ted (Television Episode Downloader)

Posted by Ub3rG33k on May 8, 2010 in Apple, Microsoft, Tech

If you are anything like me (and god help you if you are :)), and use the internet as a PVR, then this software will be a god send to you.

I’ve just recently ordered a Mac Mini to replace my last remaining Windows machine, and thought I’d better check if I could still do what I do now.

Currently my Dell machine, sits in the corner, and is used as my media server, my iTunes server and my torrent machine. Currently I have uTorrent installed, which downloads each episode using the RSS Feed option. Each of the RSS feeds points to a particular RSS feed for my favourite TV program from eztv, and once a new episode is detected, it’s downloaded.

Once the episodes are downloaded, these get copied to a shared location on my NAS Box, which I can then stream to my PS3’s or Xbox using PS3 Media Server.

I did a little googling last night, and even though there is a Mac version of uTorrent, it’s still in beta, and missing a lot of the functions that the Windows version has, eg the RSS downloader.

After a little more googling, I found a tidy little piece of freeware software called ted (Television Episode Downloader). Essentially it has a list of all the TV episodes that you can select from, and when a new episode appears, it will download the torrent file, and open this with your default torrent client.

Ok, this that fixes the missing functionality of uTorrent, however the software is a lot smarter that the RSS Downloader function in uTorrent, as once you’ve added your favourite shows, you can choose to start from the next available episode, the previous episode, or even download every episode. You then have the option to select “HD Only”, which will only download episodes with the tag of HD or 720.

The interface will also show you the name of the next episode, and when it’s going to be aired.

The good thing about this software is that is available free of charge on Mac, Windows and Linux, and only requires that you have a torrent client installed (I highly recommend uTorrent, Mac and Windows clients available).

Now some people may have a problem with downloading episodes from the internet, I however don’t mind, as I tend to buy the boxsets once they are available. Also this is little different to using BBC iPlayer, or Sky Anytime.

Anyway, let me know your thoughts, and enjoy

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Harmony remotes FTW

Posted by Ub3rG33k on Dec 15, 2009 in Tech
logitech-logoAs time goes on, and I buy myself more and more gadgets, these obviously come with more and more remotes. Over the last couple of years I’ve tried various “All in One” remote controls, from the cheap “enter the device ID, and hope for the best”, to a Cambridge Audio MI+ “Smart Remote”

I’ve been more than happy with the Cambridge MI+ however I made the mistake of leaving another remote on top of it, which drained the batteries….

As I couldn’t really be bothered reprogramming it all (which took me ages to get everything how I wanted, also all the macros I had set up), I decided to give the Harmony remotes a try.

Logitech_Harmony_515I found a good deal on Amazon, and got one of the basic Harmony 515 remotes just to give them a try. The major selling point to me, was that it backed up the remote to an online database.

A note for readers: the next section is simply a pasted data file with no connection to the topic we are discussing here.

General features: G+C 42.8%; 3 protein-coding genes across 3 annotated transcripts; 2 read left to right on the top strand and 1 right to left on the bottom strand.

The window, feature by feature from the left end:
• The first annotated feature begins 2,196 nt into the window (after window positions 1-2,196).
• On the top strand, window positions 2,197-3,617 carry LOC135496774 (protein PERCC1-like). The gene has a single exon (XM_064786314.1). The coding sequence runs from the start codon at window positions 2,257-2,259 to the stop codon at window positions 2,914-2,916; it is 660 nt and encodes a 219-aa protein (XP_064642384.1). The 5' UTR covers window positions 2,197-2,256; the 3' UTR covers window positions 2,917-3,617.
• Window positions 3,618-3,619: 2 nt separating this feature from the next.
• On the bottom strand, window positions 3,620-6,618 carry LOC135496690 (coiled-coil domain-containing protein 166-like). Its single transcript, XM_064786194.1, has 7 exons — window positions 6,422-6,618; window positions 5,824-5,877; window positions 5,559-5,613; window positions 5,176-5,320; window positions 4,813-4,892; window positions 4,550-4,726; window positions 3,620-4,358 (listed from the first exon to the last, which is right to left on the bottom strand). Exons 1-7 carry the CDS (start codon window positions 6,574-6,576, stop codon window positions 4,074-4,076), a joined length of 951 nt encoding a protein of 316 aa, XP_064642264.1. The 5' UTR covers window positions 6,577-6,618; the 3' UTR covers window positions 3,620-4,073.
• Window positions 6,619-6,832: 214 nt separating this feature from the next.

A couple of days later, the remote arrived, very simple PC/Mac GUI interface, pick your devices and bobs your uncle !
One of the limitations of the 515 remote, was the fact that it will only run up to 5 devices, however this is where the limitations end.

The major thing that makes the Harmony remote series stand out from all the rest, are the way they work. On the “All in One” remotes, you basically switch on device a, then device b, then device c, then switch device a to channel d, etc etc. The Cambridge remote did attempt to combat this, by giving you the option of macro, which meant with 1 button press, you could macro “switch on device a, then device b, then device c, then switch device a to channel d, etc etc”.
The setup of the Harmony creates Activities. Once you have set up your devices, it will give you a list of suggested activities based on your devices. An example of this would be “Watch TV”. The setup runs through, and asks the following question.

Assume you want the TV on (and what channel, AV, etc), the PVR on, do you want the amp on, if so what channel, when the activity is complete, do you want the volume controls to control the amp or the TV, etc. Once done, you plug your remote into your PC/Mac and download the information to it, and your done. When you then click the “Watch TV” activity, it turns on the TV, switches to my HDMI channel, turns on the Sky HD, turns on the amp, and switches to CBL/TV, sets the control to emulate the Sky+ remote, and the volume control to control the amp.
This setup works for DVD, PS3, Xbox, and anything else I throw into the mix !

logitech_harmony_oneWith being so impressed with the 515 remote, I treated myself to the Harmony One remote, and moved the 515 up into the bedroom. This gave me chance to use the “Replace Remote” function within the Harmony software, plugged in the Harmony One, clicked Replace Remote, and within a few minutes it had configured the new remote with my configuration, all the devices worked as before ! Brilliant !

The advantage of the Harmony One, is that it can control up to 15 devices, has a colour touch screen and comes with dock/charger, and to be honest looks the business.

If you are looking for a smart, all in one remote, look no further than the Harmony series !

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